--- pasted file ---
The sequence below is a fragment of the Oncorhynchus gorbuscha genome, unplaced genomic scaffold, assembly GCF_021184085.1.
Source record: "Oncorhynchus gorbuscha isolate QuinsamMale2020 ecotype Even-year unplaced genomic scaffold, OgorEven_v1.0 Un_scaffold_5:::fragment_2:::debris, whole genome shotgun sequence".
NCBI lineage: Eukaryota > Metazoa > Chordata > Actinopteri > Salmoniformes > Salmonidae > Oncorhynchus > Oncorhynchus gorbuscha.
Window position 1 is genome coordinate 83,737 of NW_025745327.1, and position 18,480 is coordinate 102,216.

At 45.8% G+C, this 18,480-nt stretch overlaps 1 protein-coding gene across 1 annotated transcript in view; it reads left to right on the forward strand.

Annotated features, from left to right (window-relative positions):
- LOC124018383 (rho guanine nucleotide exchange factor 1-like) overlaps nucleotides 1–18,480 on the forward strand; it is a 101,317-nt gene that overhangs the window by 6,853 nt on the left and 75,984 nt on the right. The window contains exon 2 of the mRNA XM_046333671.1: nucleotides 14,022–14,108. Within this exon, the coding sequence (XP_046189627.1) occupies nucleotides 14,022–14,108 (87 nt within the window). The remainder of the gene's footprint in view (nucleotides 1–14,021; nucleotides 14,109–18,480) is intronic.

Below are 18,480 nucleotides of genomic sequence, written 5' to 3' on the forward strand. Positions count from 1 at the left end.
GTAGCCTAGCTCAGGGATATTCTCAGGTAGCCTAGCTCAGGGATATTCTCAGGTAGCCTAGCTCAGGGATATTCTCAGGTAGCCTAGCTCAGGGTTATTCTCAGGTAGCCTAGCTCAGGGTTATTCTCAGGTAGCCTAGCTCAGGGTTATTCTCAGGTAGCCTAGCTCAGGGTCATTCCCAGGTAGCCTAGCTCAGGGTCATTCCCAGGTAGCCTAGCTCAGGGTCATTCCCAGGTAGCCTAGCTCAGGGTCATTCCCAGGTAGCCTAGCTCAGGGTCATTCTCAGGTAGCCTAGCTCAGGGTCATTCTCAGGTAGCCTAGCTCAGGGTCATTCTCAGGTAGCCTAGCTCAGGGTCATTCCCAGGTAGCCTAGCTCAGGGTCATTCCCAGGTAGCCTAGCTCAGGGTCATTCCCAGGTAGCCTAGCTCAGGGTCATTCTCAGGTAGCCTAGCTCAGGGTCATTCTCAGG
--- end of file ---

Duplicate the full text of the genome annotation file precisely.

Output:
The sequence below is a fragment of the Oncorhynchus gorbuscha genome, unplaced genomic scaffold, assembly GCF_021184085.1.
Source record: "Oncorhynchus gorbuscha isolate QuinsamMale2020 ecotype Even-year unplaced genomic scaffold, OgorEven_v1.0 Un_scaffold_5:::fragment_2:::debris, whole genome shotgun sequence".
NCBI lineage: Eukaryota > Metazoa > Chordata > Actinopteri > Salmoniformes > Salmonidae > Oncorhynchus > Oncorhynchus gorbuscha.
Window position 1 is genome coordinate 83,737 of NW_025745327.1, and position 18,480 is coordinate 102,216.

At 45.8% G+C, this 18,480-nt stretch overlaps 1 protein-coding gene across 1 annotated transcript in view; it reads left to right on the forward strand.

Annotated features, from left to right (window-relative positions):
- LOC124018383 (rho guanine nucleotide exchange factor 1-like) overlaps nucleotides 1–18,480 on the forward strand; it is a 101,317-nt gene that overhangs the window by 6,853 nt on the left and 75,984 nt on the right. The window contains exon 2 of the mRNA XM_046333671.1: nucleotides 14,022–14,108. Within this exon, the coding sequence (XP_046189627.1) occupies nucleotides 14,022–14,108 (87 nt within the window). The remainder of the gene's footprint in view (nucleotides 1–14,021; nucleotides 14,109–18,480) is intronic.

Below are 18,480 nucleotides of genomic sequence, written 5' to 3' on the forward strand. Positions count from 1 at the left end.
GTAGCCTAGCTCAGGGATATTCTCAGGTAGCCTAGCTCAGGGATATTCTCAGGTAGCCTAGCTCAGGGATATTCTCAGGTAGCCTAGCTCAGGGTTATTCTCAGGTAGCCTAGCTCAGGGTTATTCTCAGGTAGCCTAGCTCAGGGTTATTCTCAGGTAGCCTAGCTCAGGGTCATTCCCAGGTAGCCTAGCTCAGGGTCATTCCCAGGTAGCCTAGCTCAGGGTCATTCCCAGGTAGCCTAGCTCAGGGTCATTCCCAGGTAGCCTAGCTCAGGGTCATTCTCAGGTAGCCTAGCTCAGGGTCATTCTCAGGTAGCCTAGCTCAGGGTCATTCTCAGGTAGCCTAGCTCAGGGTCATTCCCAGGTAGCCTAGCTCAGGGTCATTCCCAGGTAGCCTAGCTCAGGGTCATTCCCAGGTAGCCTAGCTCAGGGTCATTCTCAGGTAGCCTAGCTCAGGGTCATTCTCAGG